Wednesday, May 4, 2005

Wal-mart Woes

Can't Wal-Mart, a Retail Behemoth, Pay More?

BENTONVILLE, Ark. - With most of Wal-Mart's workers earning less than $19,000 a year, a number of community groups and lawmakers have recently teamed up with labor unions in mounting an intensive campaign aimed at prodding Wal-Mart into paying its 1.3 million employees higher wages.

A new group of Wal-Mart critics ran a full-page advertisement on April 20 contending that the company's low pay had forced tens of thousands of its workers to resort to food stamps and Medicaid, costing taxpayers billions of dollars. On April 26, as part of a campaign called "Love Mom, Not Wal-Mart," five members of Congress joined women's advocates and labor leaders to assail the company for not paying its female employees more.

And in a book to be published this fall, a group of scholars will argue that Wal-Mart Stores, having replaced General Motors as the nation's largest company, has an obligation to treat its employees better.

Link to NYTimes

Five brave members of Congress joined the advertising campaign. That's 5 out of 535 members. What cowards.

This is an excellent site:


Blogger lemming said...

Wal-Mart could pay more, but then the prices would go up. If prices went up Wal-Mart could afford to sell more goods made in America. In order to be cheap, Wal-Mart must employ child labor and contribute to the trade deficit. Americans want chap goods, whatever the over all cost or consequences.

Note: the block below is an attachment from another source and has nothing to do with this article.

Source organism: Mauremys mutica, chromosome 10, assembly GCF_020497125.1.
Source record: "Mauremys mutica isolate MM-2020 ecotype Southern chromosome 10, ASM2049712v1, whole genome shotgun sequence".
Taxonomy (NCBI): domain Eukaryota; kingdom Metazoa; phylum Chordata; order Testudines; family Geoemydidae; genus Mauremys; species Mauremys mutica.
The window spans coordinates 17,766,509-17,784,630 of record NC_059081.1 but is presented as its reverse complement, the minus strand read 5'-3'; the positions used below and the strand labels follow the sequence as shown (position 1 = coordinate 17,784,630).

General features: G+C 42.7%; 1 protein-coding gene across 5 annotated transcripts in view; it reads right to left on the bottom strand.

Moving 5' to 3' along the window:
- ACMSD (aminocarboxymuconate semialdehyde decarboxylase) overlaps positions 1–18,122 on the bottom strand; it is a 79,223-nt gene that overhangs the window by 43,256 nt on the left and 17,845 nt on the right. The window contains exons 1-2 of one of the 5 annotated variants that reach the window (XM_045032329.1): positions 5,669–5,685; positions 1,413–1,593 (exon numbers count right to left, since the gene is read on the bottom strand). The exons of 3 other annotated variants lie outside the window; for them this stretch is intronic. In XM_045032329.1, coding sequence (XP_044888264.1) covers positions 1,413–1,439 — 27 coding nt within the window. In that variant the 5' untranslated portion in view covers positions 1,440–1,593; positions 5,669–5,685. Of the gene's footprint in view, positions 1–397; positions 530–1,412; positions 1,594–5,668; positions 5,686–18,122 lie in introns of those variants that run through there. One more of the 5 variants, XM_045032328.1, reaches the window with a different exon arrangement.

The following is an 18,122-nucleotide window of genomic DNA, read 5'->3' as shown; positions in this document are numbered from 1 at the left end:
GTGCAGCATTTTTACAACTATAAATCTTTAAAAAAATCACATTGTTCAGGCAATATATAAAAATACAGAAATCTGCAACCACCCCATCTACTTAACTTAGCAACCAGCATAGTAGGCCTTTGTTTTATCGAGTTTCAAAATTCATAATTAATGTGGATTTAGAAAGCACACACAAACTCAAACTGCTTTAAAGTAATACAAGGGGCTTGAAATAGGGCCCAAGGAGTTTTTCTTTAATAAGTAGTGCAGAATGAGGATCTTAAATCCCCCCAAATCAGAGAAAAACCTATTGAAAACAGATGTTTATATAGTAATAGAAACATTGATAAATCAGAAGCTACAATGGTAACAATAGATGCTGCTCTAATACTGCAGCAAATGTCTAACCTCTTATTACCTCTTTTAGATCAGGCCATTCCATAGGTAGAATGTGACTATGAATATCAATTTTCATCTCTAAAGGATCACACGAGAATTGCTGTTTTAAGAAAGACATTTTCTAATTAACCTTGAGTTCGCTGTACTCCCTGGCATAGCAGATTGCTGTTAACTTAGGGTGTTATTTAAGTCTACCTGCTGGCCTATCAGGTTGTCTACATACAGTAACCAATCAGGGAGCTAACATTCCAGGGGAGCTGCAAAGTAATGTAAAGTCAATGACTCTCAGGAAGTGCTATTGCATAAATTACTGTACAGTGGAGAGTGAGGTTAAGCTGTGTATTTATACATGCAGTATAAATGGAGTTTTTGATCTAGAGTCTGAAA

Not that I'm bitter or anything.

On a different note, welcome to the Indiana blog world.

May 04, 2005  
Blogger torporific said...

Thanks for the welcome, Lemming. I'll be out for a couple days, but I could probably devote a blog to Wal-Mart.

Sam Walton wrote the book Made in the USA, yet now, eighty percent of Walmart's goods come from China.

Also, there are studies out there that show that each Walmart store costs local government millions due to the number of workers dependent on government health and welfare subsidies. Walmart encourages its employees to sign up for these benefits so they do not have to pay them.

It's sad but true, Americans do want cheap goods, but I think enough people have been educated that it is starting to hurt their bottom line. They've been stagnant recently.

May 04, 2005  

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